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It has been suggested that the East India Company argued for the lowest estimate when paying reparations for Every's raid, with the Company's president naturally wanting the most conservative estimate in order to pay as little for the damages as possible. Although Every's capture of the Gunsway has been cited as piracy's greatest exploit, [8] it is possible that other pirates have perpetrated even more profitable raids. If the latter number is correct, it would far eclipse Every's haul. Every's exploits immediately captivated the public's imagination, and some considered him a sort of gallant maritime Robin Hood who exemplified the working class idea that rebellion and piracy were acceptable ways to fight back against unfair captains and societies.

Irish pirate Walter Kennedy , who was born the same year the Gunsway was plundered, had learned of Every's story at a young age and committed it to memory.

When he retired from piracy, he returned to London to spend his riches, even opening a brothel in Deptford. While awaiting his execution, Kennedy's favorite pastime was recounting tales of Every's adventures. Another Irishman, Edward England , one-time quartermaster to Charles Vane , spent most of his career in the Indian Ocean raiding Mughal ships in much the same way Every had done two decades earlier.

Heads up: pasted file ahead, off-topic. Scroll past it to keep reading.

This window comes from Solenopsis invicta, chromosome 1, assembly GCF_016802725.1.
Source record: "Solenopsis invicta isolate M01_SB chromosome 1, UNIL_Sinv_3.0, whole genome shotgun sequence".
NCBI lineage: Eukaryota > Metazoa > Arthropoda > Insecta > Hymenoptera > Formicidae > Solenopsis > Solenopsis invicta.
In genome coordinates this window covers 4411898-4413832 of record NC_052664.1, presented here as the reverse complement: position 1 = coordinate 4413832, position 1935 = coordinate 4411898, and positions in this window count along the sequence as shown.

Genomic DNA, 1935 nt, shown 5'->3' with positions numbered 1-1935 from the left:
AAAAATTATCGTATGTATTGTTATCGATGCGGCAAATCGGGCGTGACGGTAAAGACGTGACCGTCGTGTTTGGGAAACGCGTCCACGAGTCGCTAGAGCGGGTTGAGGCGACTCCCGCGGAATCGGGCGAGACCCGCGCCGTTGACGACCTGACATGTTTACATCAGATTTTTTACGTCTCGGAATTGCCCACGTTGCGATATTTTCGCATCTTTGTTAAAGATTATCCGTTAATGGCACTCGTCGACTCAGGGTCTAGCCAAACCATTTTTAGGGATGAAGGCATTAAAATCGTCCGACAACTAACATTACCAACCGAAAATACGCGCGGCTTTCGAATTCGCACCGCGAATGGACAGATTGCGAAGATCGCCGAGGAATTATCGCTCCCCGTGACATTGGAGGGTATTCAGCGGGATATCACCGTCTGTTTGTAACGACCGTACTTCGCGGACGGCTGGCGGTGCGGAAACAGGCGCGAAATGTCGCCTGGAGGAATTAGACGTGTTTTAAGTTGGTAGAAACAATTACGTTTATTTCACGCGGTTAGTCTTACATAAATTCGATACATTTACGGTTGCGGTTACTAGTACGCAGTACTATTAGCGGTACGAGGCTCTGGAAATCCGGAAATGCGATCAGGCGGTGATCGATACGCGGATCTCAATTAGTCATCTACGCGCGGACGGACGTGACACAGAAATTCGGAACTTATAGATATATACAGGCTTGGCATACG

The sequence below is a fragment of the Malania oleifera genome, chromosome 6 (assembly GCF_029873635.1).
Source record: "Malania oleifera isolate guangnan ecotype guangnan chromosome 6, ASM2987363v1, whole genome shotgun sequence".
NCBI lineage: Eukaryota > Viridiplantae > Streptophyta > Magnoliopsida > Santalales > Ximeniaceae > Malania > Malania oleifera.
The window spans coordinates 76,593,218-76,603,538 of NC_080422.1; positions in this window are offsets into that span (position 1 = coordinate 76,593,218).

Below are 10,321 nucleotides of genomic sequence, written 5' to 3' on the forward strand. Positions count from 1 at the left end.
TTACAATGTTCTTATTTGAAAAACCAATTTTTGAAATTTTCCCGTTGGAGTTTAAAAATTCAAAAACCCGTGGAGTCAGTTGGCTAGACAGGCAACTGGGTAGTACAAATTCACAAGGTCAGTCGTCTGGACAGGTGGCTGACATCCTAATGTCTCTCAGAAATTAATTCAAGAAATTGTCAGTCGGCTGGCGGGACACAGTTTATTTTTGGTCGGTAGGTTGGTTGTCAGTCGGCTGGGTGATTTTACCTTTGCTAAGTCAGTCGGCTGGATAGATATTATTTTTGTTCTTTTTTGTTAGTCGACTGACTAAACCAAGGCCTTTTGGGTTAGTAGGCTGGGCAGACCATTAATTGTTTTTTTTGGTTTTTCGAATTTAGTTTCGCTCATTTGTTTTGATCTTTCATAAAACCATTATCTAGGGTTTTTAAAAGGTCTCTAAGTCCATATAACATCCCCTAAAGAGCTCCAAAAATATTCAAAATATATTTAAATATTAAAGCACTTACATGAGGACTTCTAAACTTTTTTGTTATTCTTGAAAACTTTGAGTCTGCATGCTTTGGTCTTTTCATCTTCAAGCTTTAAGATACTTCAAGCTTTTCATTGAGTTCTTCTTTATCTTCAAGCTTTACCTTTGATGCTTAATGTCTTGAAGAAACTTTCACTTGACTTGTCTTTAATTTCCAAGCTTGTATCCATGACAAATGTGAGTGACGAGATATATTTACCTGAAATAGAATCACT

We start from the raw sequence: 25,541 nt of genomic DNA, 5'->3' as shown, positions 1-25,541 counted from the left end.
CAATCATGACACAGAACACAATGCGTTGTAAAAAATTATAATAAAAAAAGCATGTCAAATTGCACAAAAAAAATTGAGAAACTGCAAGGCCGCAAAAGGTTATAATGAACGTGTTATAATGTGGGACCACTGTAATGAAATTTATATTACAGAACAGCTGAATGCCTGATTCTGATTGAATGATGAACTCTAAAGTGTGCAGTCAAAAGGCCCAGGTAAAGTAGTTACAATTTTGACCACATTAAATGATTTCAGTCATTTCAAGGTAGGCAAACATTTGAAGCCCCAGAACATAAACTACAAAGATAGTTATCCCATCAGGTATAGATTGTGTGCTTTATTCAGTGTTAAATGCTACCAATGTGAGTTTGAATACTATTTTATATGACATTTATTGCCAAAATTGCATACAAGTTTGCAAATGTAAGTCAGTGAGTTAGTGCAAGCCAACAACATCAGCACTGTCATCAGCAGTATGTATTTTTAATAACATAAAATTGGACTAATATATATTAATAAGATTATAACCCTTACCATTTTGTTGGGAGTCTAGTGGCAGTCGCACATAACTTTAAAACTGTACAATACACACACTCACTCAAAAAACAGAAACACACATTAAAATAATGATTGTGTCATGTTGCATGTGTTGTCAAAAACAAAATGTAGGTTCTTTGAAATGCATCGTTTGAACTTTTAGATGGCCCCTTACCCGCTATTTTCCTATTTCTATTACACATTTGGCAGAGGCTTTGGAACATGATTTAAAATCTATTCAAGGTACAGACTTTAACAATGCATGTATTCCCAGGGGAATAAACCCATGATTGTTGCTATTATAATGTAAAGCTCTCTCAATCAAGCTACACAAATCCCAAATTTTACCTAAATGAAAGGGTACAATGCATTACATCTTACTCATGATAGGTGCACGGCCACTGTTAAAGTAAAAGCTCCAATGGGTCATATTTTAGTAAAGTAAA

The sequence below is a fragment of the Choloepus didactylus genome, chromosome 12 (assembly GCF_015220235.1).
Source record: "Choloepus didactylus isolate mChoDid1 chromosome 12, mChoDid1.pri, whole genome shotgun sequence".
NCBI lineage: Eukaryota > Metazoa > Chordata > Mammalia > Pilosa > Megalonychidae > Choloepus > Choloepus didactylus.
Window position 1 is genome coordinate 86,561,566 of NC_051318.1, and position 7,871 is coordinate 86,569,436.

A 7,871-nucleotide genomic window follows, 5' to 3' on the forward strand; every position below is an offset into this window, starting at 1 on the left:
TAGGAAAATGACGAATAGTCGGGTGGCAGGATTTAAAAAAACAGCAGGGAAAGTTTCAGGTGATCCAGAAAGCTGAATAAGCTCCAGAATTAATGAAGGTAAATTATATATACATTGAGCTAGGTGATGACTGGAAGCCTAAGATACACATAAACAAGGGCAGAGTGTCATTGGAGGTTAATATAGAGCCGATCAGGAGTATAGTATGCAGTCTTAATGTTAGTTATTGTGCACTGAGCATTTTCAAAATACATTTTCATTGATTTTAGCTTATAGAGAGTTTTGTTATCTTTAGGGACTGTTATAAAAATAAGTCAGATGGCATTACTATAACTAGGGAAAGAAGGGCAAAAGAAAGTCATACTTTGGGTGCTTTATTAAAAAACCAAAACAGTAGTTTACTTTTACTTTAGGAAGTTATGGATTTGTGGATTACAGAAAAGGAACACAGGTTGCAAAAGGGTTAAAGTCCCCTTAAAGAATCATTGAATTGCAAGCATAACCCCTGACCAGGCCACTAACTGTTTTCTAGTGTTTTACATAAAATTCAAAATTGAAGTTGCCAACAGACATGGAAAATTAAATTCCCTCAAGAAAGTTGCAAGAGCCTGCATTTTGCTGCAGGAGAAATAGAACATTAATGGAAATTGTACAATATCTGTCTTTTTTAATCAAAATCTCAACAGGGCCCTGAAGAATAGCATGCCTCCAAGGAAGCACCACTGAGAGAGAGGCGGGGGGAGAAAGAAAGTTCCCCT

After parting ways with Vane, England raided slaving ships off the coast of West Africa. In , he captured a ton Dutch East Indiaman of thirty-four guns off the Malabar Coast , and renamed his new flagship to Fancy. Unfortunately for England, he was subsequently marooned on Mauritius by his mutinous crew after refusing to grant them permission to torture their captives.

After fashioning a makeshift raft, he drifted to the very island believed to be ruled of the King of Pirates himself. No pirate utopia awaited him, however, and he died an alcoholic beggar. Ironically, this was the fictional but moralized fate Charles Johnson ascribed to Every in his General History.

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It has been suggested that, like Every before him, Edward England had a "brief, yet spectacular career," [] and he may have come "closest to living out the Avery legend. A number of fictional and semi-biographical accounts of Every were published in the decades following his disappearance. In , the first such account appeared as a sixteen-page pamphlet entitled The Life and Adventures of Capt.